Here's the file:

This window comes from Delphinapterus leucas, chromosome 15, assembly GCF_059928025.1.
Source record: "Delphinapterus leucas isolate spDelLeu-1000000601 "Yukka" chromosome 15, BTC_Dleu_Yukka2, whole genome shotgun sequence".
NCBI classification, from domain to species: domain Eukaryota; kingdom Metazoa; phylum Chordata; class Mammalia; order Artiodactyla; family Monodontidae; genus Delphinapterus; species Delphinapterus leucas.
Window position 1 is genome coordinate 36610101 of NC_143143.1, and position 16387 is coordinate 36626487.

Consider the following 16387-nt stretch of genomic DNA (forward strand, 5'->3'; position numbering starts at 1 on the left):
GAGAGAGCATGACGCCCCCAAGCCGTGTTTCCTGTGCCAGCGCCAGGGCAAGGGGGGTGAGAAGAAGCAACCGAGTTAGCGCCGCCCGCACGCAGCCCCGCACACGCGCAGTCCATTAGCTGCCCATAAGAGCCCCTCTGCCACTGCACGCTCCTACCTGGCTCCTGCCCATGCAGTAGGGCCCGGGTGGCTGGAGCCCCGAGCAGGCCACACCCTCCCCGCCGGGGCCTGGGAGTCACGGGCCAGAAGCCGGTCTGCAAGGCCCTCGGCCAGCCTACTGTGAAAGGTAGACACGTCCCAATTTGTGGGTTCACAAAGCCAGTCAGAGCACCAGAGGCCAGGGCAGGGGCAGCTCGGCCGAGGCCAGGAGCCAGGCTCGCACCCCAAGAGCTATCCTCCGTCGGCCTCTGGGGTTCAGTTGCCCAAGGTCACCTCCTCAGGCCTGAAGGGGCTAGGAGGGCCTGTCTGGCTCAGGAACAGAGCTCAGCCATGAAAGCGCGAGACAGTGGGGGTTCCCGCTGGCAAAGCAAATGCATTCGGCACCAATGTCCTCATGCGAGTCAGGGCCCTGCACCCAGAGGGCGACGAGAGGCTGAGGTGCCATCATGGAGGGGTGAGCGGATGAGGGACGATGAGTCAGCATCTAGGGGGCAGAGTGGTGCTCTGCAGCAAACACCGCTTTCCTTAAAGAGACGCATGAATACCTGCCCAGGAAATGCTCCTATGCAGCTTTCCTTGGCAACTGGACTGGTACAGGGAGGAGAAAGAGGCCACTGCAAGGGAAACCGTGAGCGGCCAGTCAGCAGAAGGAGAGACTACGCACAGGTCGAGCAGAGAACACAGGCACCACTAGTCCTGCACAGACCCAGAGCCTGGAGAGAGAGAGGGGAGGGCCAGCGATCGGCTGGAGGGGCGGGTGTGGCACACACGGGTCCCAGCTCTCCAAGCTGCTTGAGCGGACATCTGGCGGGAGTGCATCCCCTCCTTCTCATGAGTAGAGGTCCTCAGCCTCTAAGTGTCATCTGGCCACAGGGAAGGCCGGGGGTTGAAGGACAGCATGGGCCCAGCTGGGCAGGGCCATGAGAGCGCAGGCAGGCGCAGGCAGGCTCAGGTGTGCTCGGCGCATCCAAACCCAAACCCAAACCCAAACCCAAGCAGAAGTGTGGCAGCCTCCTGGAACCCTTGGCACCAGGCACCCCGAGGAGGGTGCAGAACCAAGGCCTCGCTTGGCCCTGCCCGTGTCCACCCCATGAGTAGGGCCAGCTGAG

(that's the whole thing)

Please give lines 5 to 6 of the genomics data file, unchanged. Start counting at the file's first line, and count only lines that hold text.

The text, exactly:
Consider the following 16387-nt stretch of genomic DNA (forward strand, 5'->3'; position numbering starts at 1 on the left):
GAGAGAGCATGACGCCCCCAAGCCGTGTTTCCTGTGCCAGCGCCAGGGCAAGGGGGGTGAGAAGAAGCAACCGAGTTAGCGCCGCCCGCACGCAGCCCCGCACACGCGCAGTCCATTAGCTGCCCATAAGAGCCCCTCTGCCACTGCACGCTCCTACCTGGCTCCTGCCCATGCAGTAGGGCCCGGGTGGCTGGAGCCCCGAGCAGGCCACACCCTCCCCGCCGGGGCCTGGGAGTCACGGGCCAGAAGCCGGTCTGCAAGGCCCTCGGCCAGCCTACTGTGAAAGGTAGACACGTCCCAATTTGTGGGTTCACAAAGCCAGTCAGAGCACCAGAGGCCAGGGCAGGGGCAGCTCGGCCGAGGCCAGGAGCCAGGCTCGCACCCCAAGAGCTATCCTCCGTCGGCCTCTGGGGTTCAGTTGCCCAAGGTCACCTCCTCAGGCCTGAAGGGGCTAGGAGGGCCTGTCTGGCTCAGGAACAGAGCTCAGCCATGAAAGCGCGAGACAGTGGGGGTTCCCGCTGGCAAAGCAAATGCATTCGGCACCAATGTCCTCATGCGAGTCAGGGCCCTGCACCCAGAGGGCGACGAGAGGCTGAGGTGCCATCATGGAGGGGTGAGCGGATGAGGGACGATGAGTCAGCATCTAGGGGGCAGAGTGGTGCTCTGCAGCAAACACCGCTTTCCTTAAAGAGACGCATGAATACCTGCCCAGGAAATGCTCCTATGCAGCTTTCCTTGGCAACTGGACTGGTACAGGGAGGAGAAAGAGGCCACTGCAAGGGAAACCGTGAGCGGCCAGTCAGCAGAAGGAGAGACTACGCACAGGTCGAGCAGAGAACACAGGCACCACTAGTCCTGCACAGACCCAGAGCCTGGAGAGAGAGAGGGGAGGGCCAGCGATCGGCTGGAGGGGCGGGTGTGGCACACACGGGTCCCAGCTCTCCAAGCTGCTTGAGCGGACATCTGGCGGGAGTGCATCCCCTCCTTCTCATGAGTAGAGGTCCTCAGCCTCTAAGTGTCATCTGGCCACAGGGAAGGCCGGGGGTTGAAGGACAGCATGGGCCCAGCTGGGCAGGGCCATGAGAGCGCAGGCAGGCGCAGGCAGGCTCAGGTGTGCTCGGCGCATCCAAACCCAAACCCAAACCCAAACCCAAGCAGAAGTGTGGCAGCCTCCTGGAACCCTTGGCACCAGGCACCCCGAGGAGGGTGCAGAACCAAGGCCTCGCTTGGCCCTGCCCGTGTCCACCCCATGAGTAGGGCCAGCTGAG